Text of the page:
IMC 2020: Sessions

Session 241: The Borders of Life and Death: The Supernatural World, II - Communicating with the Dead

Monday 6 July 2020, 14.15-15.45

Sponsor:Wellcome Collection
Organisers:Joanne Edge, Department of History & Philosophy of Science, University of Cambridge
Jude Seal, Independent Scholar, York
Moderator/Chair:Jude Seal, Independent Scholar, York
Paper 241-aBlurring Boundaries: Visions of, and Engagement with, the Holy Dead in High Medieval England
(Language: English)
Ruth Salter, Graduate Centre for Medieval Studies, University of Reading
Index terms: Hagiography, Lay Piety, Medicine, Social History
Paper 241-bExorcisms: Part of the Medical Curriculum in Early Medieval Europe?
(Language: English)
Ria Paroubek-Groenewoud, Departement Geschiedenis en Kunstgeschiedenis, Universiteit Utrecht
Index terms: Education, Medicine, Religious Life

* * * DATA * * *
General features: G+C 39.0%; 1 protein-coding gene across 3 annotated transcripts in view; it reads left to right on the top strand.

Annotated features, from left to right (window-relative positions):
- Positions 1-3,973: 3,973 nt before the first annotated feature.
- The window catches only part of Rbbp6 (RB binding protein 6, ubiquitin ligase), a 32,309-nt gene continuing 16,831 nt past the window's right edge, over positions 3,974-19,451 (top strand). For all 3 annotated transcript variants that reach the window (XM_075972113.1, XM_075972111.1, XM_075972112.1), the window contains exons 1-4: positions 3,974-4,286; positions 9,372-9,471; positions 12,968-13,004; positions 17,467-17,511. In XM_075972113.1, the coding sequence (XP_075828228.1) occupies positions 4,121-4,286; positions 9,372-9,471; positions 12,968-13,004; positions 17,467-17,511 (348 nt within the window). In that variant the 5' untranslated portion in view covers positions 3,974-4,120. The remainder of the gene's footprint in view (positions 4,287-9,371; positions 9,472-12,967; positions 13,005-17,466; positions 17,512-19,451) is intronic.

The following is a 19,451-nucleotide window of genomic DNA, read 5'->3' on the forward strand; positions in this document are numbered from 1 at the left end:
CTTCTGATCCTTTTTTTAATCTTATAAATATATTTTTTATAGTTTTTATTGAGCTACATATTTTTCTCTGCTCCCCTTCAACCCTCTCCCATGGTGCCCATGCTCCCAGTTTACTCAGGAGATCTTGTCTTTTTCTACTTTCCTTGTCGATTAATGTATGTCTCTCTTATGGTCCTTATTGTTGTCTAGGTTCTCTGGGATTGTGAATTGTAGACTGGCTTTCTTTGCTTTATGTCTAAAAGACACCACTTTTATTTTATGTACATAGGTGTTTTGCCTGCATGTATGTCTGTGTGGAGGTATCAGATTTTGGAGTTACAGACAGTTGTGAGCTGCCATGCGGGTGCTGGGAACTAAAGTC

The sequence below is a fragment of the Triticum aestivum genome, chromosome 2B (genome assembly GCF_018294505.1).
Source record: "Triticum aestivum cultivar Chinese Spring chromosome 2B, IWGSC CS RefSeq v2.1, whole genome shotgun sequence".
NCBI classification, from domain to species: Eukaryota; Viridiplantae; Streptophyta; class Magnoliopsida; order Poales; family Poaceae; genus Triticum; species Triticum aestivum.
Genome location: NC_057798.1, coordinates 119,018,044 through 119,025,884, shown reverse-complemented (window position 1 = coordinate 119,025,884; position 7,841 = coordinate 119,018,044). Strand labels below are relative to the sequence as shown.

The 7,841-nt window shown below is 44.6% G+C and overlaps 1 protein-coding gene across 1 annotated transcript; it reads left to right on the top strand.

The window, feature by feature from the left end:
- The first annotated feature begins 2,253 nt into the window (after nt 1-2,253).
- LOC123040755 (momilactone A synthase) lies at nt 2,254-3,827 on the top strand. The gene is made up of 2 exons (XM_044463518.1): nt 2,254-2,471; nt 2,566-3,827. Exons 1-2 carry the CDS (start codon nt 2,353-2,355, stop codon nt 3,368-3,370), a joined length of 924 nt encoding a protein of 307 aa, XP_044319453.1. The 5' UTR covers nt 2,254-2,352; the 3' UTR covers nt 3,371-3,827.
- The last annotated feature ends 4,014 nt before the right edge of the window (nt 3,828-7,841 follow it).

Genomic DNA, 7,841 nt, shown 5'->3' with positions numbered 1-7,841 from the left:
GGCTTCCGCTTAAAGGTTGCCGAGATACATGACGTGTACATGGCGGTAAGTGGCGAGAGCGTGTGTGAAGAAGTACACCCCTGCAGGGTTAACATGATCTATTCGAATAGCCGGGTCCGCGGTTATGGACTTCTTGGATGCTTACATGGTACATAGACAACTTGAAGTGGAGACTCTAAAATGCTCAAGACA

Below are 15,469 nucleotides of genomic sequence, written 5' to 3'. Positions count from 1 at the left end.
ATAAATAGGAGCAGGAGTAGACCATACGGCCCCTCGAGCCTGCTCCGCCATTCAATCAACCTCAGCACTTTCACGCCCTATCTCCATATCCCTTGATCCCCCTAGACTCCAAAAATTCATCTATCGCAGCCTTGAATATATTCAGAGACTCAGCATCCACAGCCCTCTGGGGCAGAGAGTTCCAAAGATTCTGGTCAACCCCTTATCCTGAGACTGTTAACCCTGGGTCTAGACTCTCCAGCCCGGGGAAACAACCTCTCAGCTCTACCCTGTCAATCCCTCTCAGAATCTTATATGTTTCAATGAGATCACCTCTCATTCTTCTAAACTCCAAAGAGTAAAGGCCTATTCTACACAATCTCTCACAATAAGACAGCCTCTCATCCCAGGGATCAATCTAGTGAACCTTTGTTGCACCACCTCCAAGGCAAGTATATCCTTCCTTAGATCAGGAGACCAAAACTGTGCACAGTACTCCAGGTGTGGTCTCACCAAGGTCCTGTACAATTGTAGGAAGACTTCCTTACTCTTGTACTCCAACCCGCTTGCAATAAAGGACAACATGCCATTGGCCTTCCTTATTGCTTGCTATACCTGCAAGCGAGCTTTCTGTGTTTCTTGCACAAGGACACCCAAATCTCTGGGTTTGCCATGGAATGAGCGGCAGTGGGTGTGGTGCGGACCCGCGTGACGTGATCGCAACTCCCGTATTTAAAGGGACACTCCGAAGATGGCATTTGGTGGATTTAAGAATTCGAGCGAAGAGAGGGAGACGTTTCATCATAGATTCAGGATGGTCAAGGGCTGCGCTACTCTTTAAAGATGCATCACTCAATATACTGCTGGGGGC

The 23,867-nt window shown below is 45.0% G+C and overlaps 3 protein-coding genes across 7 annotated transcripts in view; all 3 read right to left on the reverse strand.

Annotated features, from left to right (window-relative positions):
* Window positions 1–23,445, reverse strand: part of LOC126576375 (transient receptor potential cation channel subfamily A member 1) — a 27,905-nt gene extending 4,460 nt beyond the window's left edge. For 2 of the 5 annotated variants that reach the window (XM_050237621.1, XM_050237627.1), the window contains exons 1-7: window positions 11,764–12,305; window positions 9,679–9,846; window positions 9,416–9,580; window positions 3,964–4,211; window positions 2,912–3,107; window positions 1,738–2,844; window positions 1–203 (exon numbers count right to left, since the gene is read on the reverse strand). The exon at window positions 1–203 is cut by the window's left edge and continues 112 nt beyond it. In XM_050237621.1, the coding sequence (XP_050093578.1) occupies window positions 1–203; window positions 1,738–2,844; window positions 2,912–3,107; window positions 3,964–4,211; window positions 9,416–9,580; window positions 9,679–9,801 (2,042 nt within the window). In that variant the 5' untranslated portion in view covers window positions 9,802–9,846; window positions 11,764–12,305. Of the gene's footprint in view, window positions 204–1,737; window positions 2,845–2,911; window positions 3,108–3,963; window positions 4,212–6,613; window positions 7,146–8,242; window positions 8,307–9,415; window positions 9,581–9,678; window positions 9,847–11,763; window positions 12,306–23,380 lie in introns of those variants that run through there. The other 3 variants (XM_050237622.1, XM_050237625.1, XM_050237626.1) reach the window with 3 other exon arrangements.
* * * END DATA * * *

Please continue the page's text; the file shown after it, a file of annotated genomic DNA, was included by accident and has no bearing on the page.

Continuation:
Paper 241-cBooks of the Dead: Clerical Hermeneutics, Reading, and the Interpretation of Spirits in the Middle English Gast of Gy
(Language: English)
Alexander J. Zawacki, Department of English University of Rochester New York
Index terms: Language and Literature - Middle English, Theology
Paper 241-d'Die Another Day': Sir Gawain and the Instability of Death
(Language: English)
Roberta Marangi, Département de langue et littérature anglaises, Université de Genève
Index terms: Language and Literature - Middle English, Mentalities
Abstract

In the records and narratives of the Middle Ages, death was not only of huge significance, but also not necessarily as permanent as one might otherwise believe. These sessions will explore the borders between life and death: how did medieval people (in a broad geographical and chronological range) navigate the uncertainties and liminal spaces between the living and the dead, and between being alive and being dead? In what ways did medieval people conceptualise near death experiences? How did people attempt to predict their own death or that of others? In what ways did the rituals around death represent a syncretism of cultures as religious conversions spread through populations?